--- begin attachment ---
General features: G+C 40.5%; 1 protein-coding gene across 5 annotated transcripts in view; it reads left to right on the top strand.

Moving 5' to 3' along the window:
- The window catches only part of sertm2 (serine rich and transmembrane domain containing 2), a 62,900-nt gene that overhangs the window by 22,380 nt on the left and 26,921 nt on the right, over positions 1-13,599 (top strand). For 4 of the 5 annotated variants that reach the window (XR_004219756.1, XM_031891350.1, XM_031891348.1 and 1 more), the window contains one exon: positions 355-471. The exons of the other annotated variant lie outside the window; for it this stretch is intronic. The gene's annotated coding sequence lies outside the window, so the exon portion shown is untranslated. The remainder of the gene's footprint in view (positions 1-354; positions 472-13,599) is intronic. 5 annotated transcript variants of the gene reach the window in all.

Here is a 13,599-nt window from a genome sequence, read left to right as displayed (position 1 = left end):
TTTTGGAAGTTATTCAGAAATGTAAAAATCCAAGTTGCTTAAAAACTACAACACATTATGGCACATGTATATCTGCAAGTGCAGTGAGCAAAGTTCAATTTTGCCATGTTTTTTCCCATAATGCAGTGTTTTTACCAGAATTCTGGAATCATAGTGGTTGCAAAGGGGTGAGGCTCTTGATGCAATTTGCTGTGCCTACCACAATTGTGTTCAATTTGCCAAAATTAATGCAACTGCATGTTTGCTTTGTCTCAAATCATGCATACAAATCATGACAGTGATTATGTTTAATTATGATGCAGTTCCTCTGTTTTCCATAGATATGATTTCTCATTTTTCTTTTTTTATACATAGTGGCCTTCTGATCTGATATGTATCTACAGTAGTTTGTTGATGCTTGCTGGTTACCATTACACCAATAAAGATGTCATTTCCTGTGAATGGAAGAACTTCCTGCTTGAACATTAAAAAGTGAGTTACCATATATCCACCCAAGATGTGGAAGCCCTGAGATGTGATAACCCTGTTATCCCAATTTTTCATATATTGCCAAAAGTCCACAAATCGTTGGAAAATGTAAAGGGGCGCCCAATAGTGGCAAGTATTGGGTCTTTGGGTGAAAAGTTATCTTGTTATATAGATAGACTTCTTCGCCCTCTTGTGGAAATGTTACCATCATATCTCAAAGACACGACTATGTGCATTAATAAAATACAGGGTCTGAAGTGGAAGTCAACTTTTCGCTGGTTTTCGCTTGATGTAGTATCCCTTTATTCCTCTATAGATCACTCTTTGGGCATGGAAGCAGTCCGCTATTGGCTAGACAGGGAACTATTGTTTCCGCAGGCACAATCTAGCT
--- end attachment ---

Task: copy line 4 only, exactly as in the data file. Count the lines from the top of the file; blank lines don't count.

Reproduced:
Here is a 13,599-nt window from a genome sequence, read left to right as displayed (position 1 = left end):